Katrin Daniel

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Meiotic crossovers are produced when programmed double-strand breaks (DSBs) are repaired by recombination from homologous chromosomes (homologues). In a wide variety of organisms, meiotic HORMA-domain proteins are required to direct DSB repair towards homologues. This inter-homologue bias is required for efficient homology search, homologue alignment, and(More)
Meiotic crossover formation between homologous chromosomes (homologues) entails DNA double-strand break (DSB) formation, homology search using DSB ends, and synaptonemal-complex formation coupled with DSB repair. Meiotic progression must be prevented until DSB repair and homologue alignment are completed, to avoid the formation of aneuploid gametes. Here we(More)
HORMA domain-containing proteins regulate interactions between homologous chromosomes (homologs) during meiosis in a wide range of eukaryotes. We have identified a mouse HORMA domain-containing protein, HORMAD1, and biochemically and cytologically shown it to be associated with the meiotic chromosome axis. HORMAD1 first accumulates on the chromosomes during(More)
Meiotic crossover formation involves the repair of programmed DNA double-strand breaks (DSBs) and synaptonemal complex (SC) formation. Completion of these processes must precede the meiotic divisions in order to avoid chromosome abnormalities in gametes. Enduring key questions in meiosis have been how meiotic progression and crossover formation are(More)
Telomeres have crucial meiosis-specific roles in the orderly reduction of chromosome numbers and in ensuring the integrity of the genome during meiosis. One such role is the attachment of telomeres to trans-nuclear envelope protein complexes that connect telomeres to motor proteins in the cytoplasm. These trans-nuclear envelope connections between telomeres(More)
Analysis of female mammalian germ cells has been hindered by difficulties in isolating high purity germ cell populations from embryonic and fetal gonads. Meiotic prophase stage oocytes are particularly difficult to isolate due to the lack of suitable surface markers. Oct4 promoter driven GFP expression has been used to distinguish germ cells/oocytes (GFP(More)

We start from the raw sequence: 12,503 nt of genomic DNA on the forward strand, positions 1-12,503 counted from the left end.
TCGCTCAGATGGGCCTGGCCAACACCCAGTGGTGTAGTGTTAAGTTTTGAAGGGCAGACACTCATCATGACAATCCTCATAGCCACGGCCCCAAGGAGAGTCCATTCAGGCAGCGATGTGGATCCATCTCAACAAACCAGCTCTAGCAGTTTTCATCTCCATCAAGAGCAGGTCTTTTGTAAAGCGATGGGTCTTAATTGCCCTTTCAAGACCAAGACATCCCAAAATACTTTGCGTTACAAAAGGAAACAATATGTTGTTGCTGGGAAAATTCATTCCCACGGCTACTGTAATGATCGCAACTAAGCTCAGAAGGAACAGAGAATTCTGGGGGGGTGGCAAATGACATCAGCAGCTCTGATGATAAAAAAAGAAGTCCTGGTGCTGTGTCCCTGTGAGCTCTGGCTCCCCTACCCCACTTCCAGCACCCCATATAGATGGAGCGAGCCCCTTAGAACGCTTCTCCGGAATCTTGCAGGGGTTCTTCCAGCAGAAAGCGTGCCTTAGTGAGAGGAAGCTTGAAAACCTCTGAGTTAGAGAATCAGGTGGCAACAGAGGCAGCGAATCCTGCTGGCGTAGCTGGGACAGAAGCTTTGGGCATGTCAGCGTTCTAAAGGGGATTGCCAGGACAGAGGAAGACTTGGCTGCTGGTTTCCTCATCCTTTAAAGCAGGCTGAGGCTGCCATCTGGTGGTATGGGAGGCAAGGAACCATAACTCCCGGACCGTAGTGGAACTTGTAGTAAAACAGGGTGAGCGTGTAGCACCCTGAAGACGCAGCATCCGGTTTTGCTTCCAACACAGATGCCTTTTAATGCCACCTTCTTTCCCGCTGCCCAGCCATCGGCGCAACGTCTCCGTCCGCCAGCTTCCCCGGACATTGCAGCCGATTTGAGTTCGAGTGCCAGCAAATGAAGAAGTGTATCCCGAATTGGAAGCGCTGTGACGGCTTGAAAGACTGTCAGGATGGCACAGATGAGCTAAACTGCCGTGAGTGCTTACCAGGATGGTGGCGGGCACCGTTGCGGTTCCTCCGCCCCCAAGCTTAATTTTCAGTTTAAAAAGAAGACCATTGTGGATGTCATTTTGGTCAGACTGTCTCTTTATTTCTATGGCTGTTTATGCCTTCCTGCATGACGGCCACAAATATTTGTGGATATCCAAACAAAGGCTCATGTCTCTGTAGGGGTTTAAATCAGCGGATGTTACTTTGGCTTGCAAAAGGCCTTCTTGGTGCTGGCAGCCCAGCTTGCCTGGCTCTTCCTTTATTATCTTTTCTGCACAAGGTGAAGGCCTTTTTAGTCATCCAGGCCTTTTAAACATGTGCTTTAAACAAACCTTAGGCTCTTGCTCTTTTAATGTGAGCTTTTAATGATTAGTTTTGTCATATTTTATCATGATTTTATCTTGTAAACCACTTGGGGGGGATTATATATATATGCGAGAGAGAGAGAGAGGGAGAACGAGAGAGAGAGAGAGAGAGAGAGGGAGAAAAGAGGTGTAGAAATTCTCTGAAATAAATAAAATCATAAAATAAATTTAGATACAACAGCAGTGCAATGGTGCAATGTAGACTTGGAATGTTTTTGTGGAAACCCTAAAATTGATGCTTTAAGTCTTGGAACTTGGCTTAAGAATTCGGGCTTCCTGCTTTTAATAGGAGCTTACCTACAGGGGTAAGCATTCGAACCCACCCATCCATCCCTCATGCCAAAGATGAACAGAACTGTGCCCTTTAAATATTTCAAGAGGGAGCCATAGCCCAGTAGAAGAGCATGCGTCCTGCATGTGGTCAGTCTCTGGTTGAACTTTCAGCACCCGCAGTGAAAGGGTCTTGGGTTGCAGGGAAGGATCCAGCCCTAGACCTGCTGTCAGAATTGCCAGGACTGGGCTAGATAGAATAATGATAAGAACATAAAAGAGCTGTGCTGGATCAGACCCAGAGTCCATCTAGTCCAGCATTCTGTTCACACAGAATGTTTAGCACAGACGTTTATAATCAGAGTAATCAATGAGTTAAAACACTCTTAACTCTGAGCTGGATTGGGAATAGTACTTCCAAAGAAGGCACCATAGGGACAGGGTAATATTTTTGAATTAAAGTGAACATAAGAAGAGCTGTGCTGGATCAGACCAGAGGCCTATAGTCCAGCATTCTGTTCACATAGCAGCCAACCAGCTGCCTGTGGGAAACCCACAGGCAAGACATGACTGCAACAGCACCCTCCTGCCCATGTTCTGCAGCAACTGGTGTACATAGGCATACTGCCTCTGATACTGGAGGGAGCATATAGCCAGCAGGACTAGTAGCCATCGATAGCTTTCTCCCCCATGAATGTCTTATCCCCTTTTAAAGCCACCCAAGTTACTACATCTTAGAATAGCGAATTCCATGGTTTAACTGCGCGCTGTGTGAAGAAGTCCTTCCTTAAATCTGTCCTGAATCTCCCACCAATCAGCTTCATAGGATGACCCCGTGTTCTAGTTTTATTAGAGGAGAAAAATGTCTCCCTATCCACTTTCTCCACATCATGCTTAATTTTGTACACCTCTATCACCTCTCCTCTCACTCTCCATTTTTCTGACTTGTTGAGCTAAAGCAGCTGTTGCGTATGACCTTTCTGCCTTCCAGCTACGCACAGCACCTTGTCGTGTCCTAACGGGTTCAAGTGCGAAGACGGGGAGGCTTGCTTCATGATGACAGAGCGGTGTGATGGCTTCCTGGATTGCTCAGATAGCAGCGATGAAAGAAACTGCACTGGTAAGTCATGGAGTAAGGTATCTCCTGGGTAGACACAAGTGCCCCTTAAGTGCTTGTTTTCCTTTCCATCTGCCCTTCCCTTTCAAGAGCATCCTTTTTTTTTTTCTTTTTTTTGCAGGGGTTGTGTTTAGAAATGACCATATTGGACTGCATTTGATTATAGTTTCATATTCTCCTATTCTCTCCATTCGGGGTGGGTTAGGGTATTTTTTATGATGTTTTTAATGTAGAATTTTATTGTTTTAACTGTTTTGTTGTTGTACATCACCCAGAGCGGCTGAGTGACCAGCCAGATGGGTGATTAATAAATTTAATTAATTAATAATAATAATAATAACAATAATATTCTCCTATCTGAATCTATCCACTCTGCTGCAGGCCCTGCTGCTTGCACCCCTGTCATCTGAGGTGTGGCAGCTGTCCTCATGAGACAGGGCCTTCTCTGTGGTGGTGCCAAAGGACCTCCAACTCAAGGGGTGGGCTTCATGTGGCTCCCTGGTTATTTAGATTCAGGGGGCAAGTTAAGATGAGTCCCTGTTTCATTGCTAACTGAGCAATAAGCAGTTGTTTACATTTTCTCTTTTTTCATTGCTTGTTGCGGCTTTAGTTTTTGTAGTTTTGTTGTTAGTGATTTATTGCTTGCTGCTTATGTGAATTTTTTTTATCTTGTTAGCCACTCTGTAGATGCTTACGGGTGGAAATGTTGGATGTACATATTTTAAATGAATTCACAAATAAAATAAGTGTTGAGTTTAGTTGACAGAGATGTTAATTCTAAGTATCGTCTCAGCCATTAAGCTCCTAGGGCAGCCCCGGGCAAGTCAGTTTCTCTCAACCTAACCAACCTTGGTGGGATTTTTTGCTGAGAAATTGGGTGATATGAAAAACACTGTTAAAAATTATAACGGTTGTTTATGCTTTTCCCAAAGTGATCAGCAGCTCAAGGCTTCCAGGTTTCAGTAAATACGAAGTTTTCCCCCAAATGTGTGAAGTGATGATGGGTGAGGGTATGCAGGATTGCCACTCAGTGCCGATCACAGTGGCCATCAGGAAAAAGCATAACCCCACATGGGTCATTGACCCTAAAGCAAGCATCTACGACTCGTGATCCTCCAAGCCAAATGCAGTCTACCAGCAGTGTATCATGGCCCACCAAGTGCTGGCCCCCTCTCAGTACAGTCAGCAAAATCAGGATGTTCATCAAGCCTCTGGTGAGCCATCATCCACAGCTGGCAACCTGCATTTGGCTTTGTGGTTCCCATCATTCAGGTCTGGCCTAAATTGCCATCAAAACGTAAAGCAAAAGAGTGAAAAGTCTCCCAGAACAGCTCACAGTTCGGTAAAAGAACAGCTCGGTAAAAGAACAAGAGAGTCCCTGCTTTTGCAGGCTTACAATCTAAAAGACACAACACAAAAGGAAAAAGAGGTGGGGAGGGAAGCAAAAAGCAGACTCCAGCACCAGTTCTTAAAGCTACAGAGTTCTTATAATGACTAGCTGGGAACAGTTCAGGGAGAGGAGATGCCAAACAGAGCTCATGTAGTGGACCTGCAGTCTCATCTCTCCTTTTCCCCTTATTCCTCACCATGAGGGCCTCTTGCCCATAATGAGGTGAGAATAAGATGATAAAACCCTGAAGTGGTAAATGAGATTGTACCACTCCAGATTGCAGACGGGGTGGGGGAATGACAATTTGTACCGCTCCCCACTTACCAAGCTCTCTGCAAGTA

Recombination rates vary in intensity and location at the species, individual, sex and chromosome levels. Despite the fundamental biological importance of this process, the selective forces that operate to shape recombination rate and patterns are unclear. Domestication offers a unique opportunity to study the interplay between recombination and selection.(More)
The formation of programmed DNA double-strand breaks (DSBs) at the beginning of meiotic prophase marks the initiation of meiotic recombination. Meiotic DSB formation is catalyzed by SPO11 and their repair takes place on meiotic chromosome axes. The evolutionarily conserved MEI4 protein is required for meiotic DSB formation and is localized on chromosome(More)
Sexual reproduction is crucially dependent on meiosis, a conserved, specialized cell division programme that is essential for the production of haploid gametes. Here we demonstrate that fertility and the implementation of the meiotic programme require a previously uncharacterized meiosis-specific protein, MEIOC. Meioc invalidation in mice induces early and(More)
Meiosis is a critical phase in the life cycle of sexually reproducing organisms. Chromosome numbers are halved during meiosis, which requires meiosis-specific modification of chromosome behaviour. Furthermore, suppression of transposons is particularly important during meiosis to allow the transmission of undamaged genomic information between generations.(More)